Cholera returns to Haiti as nation lurches from one crisis to the next.
February 5, 2015 11:12 IST
A year ago, when President Michel Martelly was seeking re-election, many hoped that the return of the Cholera epidemic would be a boon for Haiti.
In the wake of the earthquake in January 2010, Haiti faced a severe cholera epidemic on its doorstep. But in the second year of Martelly’s presidency, the health crisis was far less devastating and had virtually disappeared: the government had declared an official end to the outbreak, and the epidemic had declined to an annual average of just 10 cases per 100,000 people, well below the pre-earthquake figure of more than 1,000 per 100,000.
However, a year later, in June, the cholera returned with a vengeance on Haiti, killing more than 1,400 people and prompting a renewed appeal for the resignation of the president.
Since then, Haiti has been in a death spiral marked by a rising number of cholera cases, which is now officially reaching 1,000 per 100,000 people, according to the latest figures from the World Health Organisation.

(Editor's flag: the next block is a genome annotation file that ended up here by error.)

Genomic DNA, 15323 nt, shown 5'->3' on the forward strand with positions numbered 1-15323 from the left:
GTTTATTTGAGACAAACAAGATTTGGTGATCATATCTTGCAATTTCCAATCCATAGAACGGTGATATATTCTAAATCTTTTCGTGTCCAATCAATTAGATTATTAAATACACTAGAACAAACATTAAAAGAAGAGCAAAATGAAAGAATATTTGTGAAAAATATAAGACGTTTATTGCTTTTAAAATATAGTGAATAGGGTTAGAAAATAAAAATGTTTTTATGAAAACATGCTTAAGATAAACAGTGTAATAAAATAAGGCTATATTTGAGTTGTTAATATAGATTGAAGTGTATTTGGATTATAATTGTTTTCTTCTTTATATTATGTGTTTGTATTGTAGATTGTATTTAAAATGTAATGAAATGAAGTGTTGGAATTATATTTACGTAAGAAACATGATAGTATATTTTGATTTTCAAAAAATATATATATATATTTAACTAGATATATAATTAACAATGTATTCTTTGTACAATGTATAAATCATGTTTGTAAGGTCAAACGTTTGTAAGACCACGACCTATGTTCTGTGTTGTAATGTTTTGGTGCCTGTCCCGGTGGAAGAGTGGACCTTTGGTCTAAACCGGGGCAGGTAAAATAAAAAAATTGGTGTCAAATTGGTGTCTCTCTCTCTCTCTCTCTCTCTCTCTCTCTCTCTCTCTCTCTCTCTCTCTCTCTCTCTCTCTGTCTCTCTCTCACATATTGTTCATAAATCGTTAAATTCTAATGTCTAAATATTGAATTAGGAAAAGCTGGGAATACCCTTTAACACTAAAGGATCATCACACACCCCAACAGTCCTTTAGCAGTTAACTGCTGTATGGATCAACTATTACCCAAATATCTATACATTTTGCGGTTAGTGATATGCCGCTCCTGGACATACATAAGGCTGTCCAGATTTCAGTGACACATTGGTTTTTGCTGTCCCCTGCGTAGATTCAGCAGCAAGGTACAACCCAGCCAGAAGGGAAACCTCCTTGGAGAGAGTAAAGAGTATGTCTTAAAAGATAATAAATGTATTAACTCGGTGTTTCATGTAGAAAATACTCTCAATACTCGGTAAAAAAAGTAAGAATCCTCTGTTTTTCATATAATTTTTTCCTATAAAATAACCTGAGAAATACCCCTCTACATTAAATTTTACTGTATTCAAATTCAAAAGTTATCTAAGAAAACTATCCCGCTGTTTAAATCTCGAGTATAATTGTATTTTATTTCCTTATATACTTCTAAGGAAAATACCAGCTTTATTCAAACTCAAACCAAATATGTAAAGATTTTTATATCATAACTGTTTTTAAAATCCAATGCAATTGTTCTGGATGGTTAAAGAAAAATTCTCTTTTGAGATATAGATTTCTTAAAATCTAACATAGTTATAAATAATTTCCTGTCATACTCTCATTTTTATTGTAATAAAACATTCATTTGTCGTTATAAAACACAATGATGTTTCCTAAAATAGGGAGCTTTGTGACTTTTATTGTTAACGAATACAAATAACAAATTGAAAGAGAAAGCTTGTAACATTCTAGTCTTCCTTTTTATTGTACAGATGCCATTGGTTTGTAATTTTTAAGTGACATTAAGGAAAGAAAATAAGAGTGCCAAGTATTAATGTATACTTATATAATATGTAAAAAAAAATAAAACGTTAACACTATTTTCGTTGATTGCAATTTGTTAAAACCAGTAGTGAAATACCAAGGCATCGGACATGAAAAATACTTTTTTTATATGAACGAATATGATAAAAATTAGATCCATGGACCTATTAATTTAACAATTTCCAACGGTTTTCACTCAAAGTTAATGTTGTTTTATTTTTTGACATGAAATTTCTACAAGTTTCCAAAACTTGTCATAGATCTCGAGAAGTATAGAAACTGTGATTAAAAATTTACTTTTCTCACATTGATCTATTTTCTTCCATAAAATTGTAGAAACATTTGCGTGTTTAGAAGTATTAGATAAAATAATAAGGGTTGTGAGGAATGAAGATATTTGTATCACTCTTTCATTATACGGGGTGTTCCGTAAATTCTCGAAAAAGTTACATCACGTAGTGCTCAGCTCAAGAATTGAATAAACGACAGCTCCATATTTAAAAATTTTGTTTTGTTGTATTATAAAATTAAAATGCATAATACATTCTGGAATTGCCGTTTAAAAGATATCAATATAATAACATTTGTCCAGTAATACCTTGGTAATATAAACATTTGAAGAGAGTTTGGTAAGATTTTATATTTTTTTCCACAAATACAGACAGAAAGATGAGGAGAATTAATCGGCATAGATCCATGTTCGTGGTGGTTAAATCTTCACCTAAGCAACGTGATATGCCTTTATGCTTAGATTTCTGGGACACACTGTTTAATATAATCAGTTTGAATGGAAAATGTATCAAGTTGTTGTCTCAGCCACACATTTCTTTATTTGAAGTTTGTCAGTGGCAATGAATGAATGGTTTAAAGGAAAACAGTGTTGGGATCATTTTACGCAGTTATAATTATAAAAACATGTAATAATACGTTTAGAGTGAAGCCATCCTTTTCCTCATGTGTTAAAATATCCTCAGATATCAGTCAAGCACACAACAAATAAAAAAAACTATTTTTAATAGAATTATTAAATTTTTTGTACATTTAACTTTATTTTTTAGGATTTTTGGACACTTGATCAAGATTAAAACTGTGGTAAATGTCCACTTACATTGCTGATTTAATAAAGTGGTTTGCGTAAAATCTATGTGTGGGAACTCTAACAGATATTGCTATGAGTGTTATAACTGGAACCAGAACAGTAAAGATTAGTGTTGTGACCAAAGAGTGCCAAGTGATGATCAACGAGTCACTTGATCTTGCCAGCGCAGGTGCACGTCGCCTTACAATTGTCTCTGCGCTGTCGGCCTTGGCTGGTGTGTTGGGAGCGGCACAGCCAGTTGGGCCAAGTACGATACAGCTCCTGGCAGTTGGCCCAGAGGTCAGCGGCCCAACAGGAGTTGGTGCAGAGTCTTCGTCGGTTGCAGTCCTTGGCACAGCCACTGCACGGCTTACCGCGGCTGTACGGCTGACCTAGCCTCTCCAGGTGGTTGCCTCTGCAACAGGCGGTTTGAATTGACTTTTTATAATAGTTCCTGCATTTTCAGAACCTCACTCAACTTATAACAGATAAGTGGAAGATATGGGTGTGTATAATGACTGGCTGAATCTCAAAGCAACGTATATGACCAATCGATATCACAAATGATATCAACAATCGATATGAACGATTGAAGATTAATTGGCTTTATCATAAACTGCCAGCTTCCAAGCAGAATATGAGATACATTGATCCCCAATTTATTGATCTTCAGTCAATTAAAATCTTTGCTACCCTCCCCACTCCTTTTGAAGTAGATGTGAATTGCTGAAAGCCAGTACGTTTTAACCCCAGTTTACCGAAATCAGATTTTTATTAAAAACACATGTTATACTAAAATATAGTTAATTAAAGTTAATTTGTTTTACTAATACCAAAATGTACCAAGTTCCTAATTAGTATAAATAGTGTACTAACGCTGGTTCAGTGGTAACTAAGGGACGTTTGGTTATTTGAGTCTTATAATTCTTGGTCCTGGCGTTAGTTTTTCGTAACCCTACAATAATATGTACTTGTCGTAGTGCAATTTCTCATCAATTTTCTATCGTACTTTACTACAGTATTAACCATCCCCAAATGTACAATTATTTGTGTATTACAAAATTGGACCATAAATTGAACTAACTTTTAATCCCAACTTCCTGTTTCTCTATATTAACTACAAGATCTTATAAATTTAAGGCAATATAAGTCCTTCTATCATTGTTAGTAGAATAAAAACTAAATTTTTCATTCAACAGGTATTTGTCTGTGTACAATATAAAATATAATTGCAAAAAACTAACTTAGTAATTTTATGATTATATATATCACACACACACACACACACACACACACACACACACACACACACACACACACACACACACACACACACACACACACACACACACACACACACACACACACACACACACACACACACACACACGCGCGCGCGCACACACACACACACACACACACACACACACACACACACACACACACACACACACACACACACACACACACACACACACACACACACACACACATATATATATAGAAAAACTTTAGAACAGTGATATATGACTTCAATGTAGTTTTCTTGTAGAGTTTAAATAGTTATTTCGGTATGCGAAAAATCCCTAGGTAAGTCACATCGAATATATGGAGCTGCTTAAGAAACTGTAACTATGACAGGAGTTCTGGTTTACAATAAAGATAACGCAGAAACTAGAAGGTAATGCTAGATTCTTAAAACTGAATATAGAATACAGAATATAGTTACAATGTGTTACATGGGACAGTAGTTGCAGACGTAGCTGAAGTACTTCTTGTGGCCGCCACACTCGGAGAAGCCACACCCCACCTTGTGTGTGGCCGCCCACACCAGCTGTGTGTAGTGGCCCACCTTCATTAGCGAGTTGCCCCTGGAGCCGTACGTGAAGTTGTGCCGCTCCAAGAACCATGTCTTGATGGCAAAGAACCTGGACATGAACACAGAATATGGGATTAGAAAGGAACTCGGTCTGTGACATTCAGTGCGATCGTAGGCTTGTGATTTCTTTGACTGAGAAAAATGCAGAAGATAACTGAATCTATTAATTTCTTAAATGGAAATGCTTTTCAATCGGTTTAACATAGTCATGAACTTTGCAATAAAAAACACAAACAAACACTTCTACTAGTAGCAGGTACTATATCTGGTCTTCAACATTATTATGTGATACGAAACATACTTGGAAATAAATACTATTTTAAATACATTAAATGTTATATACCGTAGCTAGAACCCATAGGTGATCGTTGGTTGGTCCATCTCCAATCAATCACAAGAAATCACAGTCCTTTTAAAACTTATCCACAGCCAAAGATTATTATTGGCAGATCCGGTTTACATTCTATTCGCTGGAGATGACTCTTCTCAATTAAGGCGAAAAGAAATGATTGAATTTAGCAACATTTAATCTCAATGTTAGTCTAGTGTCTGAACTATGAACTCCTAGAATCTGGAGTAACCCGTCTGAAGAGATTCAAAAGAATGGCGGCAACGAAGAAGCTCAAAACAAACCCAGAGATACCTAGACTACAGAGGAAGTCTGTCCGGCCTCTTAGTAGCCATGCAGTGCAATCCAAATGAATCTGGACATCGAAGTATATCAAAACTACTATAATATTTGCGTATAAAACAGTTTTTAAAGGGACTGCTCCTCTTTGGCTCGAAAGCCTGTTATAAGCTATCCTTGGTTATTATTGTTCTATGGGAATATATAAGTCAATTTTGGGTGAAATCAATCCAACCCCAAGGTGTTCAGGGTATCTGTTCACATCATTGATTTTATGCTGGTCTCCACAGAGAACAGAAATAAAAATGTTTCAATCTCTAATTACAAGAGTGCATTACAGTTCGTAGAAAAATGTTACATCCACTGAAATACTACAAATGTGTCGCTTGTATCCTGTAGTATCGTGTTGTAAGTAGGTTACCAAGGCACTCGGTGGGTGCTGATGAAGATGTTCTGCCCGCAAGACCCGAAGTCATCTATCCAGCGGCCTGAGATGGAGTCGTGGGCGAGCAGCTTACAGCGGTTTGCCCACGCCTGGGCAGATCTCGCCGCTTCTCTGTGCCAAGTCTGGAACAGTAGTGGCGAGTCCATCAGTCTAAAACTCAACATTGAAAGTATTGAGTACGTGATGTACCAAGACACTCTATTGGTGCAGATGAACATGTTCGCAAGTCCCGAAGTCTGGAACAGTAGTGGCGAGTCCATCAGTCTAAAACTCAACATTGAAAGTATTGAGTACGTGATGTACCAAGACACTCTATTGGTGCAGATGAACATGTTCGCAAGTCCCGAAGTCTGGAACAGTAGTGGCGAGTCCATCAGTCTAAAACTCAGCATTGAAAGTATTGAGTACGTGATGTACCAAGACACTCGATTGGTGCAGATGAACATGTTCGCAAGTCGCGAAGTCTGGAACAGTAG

And in the days and weeks after the earthquake, the death toll mounted to more than 23,000, with hundreds more dying of malaria, dengue and other conditions.
In Haiti, cholera is a disease, like polio, that has no cure and no vaccine. It is an ongoing problem that kills about 3,000 people every year, according to WHO figures.
A similar pattern played out in the aftermath of the earthquake. In 2004, another cholera epidemic caused by the arrival of a new strain of cholera bacteria in a weakened system was narrowly contained, after six months, by a vaccine produced by the World Health Organisation.
It has often been pointed out that, while the vaccination was successful in preventing another cholera outbreak, the fact that it took six months to complete a task that often takes months or years has often been overlooked.
In 2004, the vaccine took at least three months to develop and a similar period was required before it could be administered in Haiti. After the vaccine was available, the cholera cases continued to come, and the government said they were a result of the earthquake and the lack of clean water that followed it.